Implantation systems

The vast world of implant systems can seem very diverse to patients investigating their treatment options. In order to give you a little insight into the different systems available, and thus explain their underlying philosophies, we want to first provide some essential facts: The aim of a dental implant is to come as close as possible to the model example set by the natural tooth. Implants consist of a root part, which is anchored into the bone, securely attached to the crown section, which extends from the root just like natural tooth’s crown, fulfilling the diverse functions of the tooth. Also vitally important are the chewing and speaking functionalities and appearance of the implant. 

The beginnings of implantology development took place in Scandinavia (I. Branemark 1960), then spreading to the USA, Germany, Switzerland and then expanding worldwide. The ‘silicon valley’ of implantation development has been right here in our midst for many years now: the region around Lake Constance - Black Forest - Jura is home to the majority of developers and researchers of the implant industry. Well-known manufacturers such as Straumann, Nobel Biocare, IMZ, Camlog, BioHorizons, Frialit, Ankylos, Bauer and SDS Volz have based their research and development locations here. Swiss, German and a few US companies dominate the market. Dental implants may be considered somewhat similar to the watch-making industry due to their intricacies and detailed precision, innovation, and the committed workforce dedicated to both fields. At the same time, developers must have a high level of knowledge and expertise similar to that required when working with medical technologies.

In our region, these branches have known development clusters: Tuttlingen, Basel, Pforzheim, Mannheim, Belfort, Heidelberg.

The materials using in dental implants have not fundamentally changed since they first appeared on the market: titanium came first, and ceramics soon followed. The shape of implants changed from quite bizarre shapes, such as grids, needles, plates, and tubes up the implants that prevail today, generally with screw-shaped roots. The structural upper part for the dental crowns has also varied, from pre-fixed designs, to screw-in designs or cemented conical shapes. All the possible technical solutions imaginable are still constantly being tested in the search for the very best solution.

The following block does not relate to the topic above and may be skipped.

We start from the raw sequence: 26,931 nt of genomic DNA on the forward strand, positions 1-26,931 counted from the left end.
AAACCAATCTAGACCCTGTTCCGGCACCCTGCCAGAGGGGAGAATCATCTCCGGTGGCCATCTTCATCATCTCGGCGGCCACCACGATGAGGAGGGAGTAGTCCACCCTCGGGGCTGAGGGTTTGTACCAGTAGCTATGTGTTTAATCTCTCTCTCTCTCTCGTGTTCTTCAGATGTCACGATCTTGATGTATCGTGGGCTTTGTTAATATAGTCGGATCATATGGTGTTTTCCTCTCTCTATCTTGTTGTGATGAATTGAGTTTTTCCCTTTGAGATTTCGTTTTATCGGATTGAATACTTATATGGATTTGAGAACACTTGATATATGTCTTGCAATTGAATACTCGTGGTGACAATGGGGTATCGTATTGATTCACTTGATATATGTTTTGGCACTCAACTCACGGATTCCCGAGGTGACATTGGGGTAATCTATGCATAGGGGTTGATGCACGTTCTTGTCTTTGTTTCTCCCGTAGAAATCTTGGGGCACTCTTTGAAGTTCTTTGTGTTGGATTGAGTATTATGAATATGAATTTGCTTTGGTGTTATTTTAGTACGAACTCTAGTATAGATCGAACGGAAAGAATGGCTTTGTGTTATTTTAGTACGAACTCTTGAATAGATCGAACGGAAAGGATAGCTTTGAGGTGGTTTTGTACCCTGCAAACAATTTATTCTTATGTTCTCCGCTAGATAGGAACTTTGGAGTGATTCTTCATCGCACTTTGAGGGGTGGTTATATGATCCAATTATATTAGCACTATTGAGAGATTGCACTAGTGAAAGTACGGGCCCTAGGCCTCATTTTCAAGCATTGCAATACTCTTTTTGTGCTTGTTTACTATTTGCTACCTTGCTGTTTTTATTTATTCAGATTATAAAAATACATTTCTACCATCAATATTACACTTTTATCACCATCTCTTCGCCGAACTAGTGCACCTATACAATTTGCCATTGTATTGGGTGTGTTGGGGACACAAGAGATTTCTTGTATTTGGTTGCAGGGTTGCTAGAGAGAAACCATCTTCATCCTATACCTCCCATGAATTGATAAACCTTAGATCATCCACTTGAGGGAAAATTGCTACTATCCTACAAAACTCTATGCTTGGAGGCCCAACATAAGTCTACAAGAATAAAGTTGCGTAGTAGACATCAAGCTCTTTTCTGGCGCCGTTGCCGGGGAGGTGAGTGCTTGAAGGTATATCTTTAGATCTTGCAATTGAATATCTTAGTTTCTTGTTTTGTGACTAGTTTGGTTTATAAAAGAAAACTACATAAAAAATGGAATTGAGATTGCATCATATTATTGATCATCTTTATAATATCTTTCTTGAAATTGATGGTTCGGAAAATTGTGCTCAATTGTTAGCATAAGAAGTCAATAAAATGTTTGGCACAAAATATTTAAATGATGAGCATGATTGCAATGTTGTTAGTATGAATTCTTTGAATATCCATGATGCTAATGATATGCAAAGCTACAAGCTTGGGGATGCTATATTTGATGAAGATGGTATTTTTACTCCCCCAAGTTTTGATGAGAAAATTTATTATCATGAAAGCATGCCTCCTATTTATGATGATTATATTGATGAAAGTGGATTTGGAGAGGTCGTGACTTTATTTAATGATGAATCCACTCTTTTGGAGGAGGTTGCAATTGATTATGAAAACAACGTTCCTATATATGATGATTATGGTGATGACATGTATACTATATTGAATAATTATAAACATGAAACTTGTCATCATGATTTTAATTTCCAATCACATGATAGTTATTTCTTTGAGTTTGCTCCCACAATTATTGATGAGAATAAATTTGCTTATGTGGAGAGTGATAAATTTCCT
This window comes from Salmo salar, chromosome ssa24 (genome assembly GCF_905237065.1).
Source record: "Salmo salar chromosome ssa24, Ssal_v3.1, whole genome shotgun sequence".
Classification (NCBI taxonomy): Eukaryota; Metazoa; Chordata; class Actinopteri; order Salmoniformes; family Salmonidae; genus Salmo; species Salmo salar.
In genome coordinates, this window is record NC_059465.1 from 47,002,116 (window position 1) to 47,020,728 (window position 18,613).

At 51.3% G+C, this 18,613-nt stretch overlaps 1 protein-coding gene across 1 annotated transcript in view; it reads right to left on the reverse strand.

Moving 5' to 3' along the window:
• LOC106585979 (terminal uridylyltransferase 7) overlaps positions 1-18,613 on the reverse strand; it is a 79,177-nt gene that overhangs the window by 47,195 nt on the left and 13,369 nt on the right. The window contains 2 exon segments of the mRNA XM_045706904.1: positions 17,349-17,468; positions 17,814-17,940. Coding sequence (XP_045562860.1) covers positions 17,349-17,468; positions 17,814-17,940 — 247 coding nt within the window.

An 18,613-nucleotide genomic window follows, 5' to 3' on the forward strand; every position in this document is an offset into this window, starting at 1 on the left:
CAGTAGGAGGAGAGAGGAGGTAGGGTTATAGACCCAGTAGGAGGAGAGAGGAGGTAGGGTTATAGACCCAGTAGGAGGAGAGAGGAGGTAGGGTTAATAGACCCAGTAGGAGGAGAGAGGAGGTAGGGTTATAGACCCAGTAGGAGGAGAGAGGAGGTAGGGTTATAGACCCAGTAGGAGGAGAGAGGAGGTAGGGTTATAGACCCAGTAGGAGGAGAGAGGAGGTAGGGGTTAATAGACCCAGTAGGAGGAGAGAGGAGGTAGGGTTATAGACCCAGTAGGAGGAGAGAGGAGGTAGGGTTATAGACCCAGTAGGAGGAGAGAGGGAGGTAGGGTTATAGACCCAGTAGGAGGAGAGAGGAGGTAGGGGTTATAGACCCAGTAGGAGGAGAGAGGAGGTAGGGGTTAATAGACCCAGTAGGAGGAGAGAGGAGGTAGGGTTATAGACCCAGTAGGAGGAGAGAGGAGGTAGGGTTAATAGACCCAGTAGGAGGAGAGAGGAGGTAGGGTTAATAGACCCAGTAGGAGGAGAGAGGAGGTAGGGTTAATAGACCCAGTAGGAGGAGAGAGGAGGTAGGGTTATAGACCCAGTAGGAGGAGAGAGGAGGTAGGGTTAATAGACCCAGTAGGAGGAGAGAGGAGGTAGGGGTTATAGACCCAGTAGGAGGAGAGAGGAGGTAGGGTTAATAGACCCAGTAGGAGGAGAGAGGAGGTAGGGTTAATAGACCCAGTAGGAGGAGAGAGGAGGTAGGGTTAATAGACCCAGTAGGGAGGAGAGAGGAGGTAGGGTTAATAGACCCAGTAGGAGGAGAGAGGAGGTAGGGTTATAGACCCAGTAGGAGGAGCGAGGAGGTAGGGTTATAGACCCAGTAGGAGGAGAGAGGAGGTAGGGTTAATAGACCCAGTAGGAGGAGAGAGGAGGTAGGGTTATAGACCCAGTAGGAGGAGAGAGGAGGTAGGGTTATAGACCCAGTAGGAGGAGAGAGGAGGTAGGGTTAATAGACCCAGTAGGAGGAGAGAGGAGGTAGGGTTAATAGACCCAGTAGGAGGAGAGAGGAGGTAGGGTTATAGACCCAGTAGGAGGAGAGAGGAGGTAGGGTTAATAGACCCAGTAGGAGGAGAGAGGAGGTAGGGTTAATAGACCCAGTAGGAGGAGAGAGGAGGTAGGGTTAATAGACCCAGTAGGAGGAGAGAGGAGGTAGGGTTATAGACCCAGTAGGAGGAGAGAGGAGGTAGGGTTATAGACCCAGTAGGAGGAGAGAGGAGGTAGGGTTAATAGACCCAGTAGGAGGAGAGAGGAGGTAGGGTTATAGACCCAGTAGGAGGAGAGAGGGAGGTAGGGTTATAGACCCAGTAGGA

Here is a brief overview of the main producers working in implantology and the main features of their products:

Straumann 2 product lines, screw-based design, rough titanium surface, screw-in design for affixing the cro

Nobel Biocare 7 product lines, technically similar with rough titanium surfaces and screw-in abutments

IMZ Early implantation system with elastic abutments and extremely rough titanium surfaces

Camlog 3 product lines, all similar in their titanium surface design, but with both push-in and screw-in designs

Ankylos 2 product lines, rough titanium surfaces with deep threads, conical push-in designs and screw-in designs

Bauer Prototype for one-piece implant with a deep-tapping screw thread and rough titanium alloy surface

SDS Volz 4Experimental product lines, early ceramic implants of the new 4th generation, with screw-in ceramic design.

For both titanium and ceramic implants, new products are constantly being developed and launched to market with a wide range of different features. As is often the case with medical products, the accompanying critical scientific evaluation and rigorous testing cannot keep pace with the constant influx of new product features. As since the basic characteristics of the products have only been tweaked by manufacturers, however, your dentist will be able to rely on a high reliability of the implants.

Here are a few more interesting aspects which are considered by your dentist when selecting the right implant system for each individual case:

Different bone qualities require a suitable type of screw thread and a different basic shape for the implant body. As such, in the case of soft bones, "D4" (often the case in the side areas of the upper jaw) a rough, more protruding thread is better for the primary fixing, i.e. the implant fixing into place directly after first screwing in. In this way, very loose bone tissue can initially be fixed; a conical implant will hold more firmly in place in comparison with a parallel-walled one. On the other hand, this dental implant would require a great deal of effort to fit during primary fixing in the case of very hard bone, "D1” (e.g. in the side areas of the lower jaw). In these cases of extremely hard bone, a thread must be cut out into the bone before an attempt can even be made to screw the implant into the bone. All of these aspects are not relevant, however, when it comes to the secondary fixing (the fixing of the implant into the jaw that is achieved after it fuses with the bone), which is the aspect which is actually more important. In this respect, the important features are the microscopic surface structures found on the titanium or ceramic material.